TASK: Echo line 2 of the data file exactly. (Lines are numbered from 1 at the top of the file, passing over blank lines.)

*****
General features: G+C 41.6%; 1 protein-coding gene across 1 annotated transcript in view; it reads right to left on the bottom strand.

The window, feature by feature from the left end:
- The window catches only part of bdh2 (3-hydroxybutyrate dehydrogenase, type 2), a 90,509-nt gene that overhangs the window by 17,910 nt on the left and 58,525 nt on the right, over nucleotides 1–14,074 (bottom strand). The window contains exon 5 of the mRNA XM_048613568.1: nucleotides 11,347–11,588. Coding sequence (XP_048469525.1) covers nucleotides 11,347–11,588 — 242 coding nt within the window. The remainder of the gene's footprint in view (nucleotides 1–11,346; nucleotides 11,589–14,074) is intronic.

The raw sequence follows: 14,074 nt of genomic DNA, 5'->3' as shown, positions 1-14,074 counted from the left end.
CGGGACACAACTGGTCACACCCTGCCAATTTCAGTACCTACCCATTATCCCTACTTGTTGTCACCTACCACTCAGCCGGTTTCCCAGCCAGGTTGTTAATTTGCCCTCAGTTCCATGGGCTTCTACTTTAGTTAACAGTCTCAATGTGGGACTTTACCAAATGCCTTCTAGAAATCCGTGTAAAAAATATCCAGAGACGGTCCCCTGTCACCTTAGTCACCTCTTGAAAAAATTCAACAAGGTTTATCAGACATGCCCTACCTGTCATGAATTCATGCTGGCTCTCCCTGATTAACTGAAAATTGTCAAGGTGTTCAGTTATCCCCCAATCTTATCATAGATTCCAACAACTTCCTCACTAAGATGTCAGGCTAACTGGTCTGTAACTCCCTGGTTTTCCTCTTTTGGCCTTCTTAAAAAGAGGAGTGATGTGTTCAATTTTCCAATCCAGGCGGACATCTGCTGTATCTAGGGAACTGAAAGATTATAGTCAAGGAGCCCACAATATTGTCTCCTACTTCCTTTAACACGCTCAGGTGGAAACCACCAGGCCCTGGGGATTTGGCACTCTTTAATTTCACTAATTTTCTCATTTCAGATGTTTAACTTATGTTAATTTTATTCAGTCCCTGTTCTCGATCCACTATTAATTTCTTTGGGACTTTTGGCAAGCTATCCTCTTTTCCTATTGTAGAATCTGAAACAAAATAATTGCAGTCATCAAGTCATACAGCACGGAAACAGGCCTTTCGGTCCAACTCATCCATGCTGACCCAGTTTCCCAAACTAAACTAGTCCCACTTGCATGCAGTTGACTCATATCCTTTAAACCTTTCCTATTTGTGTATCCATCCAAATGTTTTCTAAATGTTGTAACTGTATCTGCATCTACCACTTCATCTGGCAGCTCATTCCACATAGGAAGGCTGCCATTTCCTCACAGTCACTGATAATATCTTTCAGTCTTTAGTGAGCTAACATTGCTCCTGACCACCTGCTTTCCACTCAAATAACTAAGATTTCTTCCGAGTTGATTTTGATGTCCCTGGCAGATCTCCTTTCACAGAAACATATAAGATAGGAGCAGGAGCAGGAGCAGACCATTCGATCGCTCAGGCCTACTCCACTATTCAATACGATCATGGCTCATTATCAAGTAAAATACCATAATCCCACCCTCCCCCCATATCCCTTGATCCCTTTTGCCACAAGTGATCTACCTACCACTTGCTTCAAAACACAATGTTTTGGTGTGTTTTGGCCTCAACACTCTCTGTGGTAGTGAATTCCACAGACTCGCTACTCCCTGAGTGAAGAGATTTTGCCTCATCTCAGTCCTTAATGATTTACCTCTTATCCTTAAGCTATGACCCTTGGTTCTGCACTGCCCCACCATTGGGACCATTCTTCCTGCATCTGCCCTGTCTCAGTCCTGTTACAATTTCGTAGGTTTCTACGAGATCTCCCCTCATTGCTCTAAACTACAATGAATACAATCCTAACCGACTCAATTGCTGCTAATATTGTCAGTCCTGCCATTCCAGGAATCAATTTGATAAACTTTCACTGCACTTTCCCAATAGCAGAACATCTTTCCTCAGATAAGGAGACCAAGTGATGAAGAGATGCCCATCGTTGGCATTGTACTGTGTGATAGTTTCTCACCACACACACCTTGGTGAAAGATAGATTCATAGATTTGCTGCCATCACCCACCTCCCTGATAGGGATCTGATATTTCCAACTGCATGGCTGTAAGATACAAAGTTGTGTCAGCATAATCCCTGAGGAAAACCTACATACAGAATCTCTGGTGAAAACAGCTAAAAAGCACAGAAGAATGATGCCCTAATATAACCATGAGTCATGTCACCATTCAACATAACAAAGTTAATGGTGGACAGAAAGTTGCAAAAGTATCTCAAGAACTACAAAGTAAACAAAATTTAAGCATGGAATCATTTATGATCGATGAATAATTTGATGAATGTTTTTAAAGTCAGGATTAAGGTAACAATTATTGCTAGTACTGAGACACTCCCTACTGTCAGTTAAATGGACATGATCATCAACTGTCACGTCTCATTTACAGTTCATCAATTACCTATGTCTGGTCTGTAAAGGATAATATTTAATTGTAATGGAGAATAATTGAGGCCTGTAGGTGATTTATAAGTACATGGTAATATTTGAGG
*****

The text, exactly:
The window, feature by feature from the left end: